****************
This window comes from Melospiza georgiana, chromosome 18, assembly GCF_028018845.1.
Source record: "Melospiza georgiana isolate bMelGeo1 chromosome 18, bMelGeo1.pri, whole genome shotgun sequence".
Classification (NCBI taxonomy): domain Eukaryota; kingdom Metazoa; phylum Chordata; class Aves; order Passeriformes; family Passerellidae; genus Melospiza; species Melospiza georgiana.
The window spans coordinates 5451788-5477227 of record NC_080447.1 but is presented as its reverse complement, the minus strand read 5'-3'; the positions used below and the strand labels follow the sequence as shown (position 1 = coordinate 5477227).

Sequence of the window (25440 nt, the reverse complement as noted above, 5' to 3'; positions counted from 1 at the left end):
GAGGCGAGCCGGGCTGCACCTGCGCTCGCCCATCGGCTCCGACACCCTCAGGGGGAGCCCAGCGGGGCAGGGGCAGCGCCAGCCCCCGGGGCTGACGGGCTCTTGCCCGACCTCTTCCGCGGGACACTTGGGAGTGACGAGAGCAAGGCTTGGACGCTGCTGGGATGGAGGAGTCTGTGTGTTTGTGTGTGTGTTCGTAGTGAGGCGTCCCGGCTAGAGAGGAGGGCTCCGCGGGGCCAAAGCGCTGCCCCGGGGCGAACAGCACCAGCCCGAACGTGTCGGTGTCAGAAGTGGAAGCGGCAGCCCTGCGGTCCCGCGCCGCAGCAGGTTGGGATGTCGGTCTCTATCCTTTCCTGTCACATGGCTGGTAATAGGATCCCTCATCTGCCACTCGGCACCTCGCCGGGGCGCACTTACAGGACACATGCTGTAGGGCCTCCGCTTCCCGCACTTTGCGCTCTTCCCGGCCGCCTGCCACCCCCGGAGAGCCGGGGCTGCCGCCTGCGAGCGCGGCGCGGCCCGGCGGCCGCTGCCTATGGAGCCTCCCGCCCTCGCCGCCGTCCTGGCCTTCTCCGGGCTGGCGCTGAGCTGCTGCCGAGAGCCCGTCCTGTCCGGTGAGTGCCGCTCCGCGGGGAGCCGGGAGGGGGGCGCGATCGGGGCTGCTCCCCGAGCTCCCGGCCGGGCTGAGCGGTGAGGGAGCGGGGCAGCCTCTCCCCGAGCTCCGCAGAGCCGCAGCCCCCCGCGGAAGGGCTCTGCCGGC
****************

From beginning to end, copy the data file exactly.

This window comes from Melospiza georgiana, chromosome 18, assembly GCF_028018845.1.
Source record: "Melospiza georgiana isolate bMelGeo1 chromosome 18, bMelGeo1.pri, whole genome shotgun sequence".
Classification (NCBI taxonomy): domain Eukaryota; kingdom Metazoa; phylum Chordata; class Aves; order Passeriformes; family Passerellidae; genus Melospiza; species Melospiza georgiana.
The window spans coordinates 5451788-5477227 of record NC_080447.1 but is presented as its reverse complement, the minus strand read 5'-3'; the positions used below and the strand labels follow the sequence as shown (position 1 = coordinate 5477227).

Sequence of the window (25440 nt, the reverse complement as noted above, 5' to 3'; positions counted from 1 at the left end):
GAGGCGAGCCGGGCTGCACCTGCGCTCGCCCATCGGCTCCGACACCCTCAGGGGGAGCCCAGCGGGGCAGGGGCAGCGCCAGCCCCCGGGGCTGACGGGCTCTTGCCCGACCTCTTCCGCGGGACACTTGGGAGTGACGAGAGCAAGGCTTGGACGCTGCTGGGATGGAGGAGTCTGTGTGTTTGTGTGTGTGTTCGTAGTGAGGCGTCCCGGCTAGAGAGGAGGGCTCCGCGGGGCCAAAGCGCTGCCCCGGGGCGAACAGCACCAGCCCGAACGTGTCGGTGTCAGAAGTGGAAGCGGCAGCCCTGCGGTCCCGCGCCGCAGCAGGTTGGGATGTCGGTCTCTATCCTTTCCTGTCACATGGCTGGTAATAGGATCCCTCATCTGCCACTCGGCACCTCGCCGGGGCGCACTTACAGGACACATGCTGTAGGGCCTCCGCTTCCCGCACTTTGCGCTCTTCCCGGCCGCCTGCCACCCCCGGAGAGCCGGGGCTGCCGCCTGCGAGCGCGGCGCGGCCCGGCGGCCGCTGCCTATGGAGCCTCCCGCCCTCGCCGCCGTCCTGGCCTTCTCCGGGCTGGCGCTGAGCTGCTGCCGAGAGCCCGTCCTGTCCGGTGAGTGCCGCTCCGCGGGGAGCCGGGAGGGGGGCGCGATCGGGGCTGCTCCCCGAGCTCCCGGCCGGGCTGAGCGGTGAGGGAGCGGGGCAGCCTCTCCCCGAGCTCCGCAGAGCCGCAGCCCCCCGCGGAAGGGCTCTGCCGGC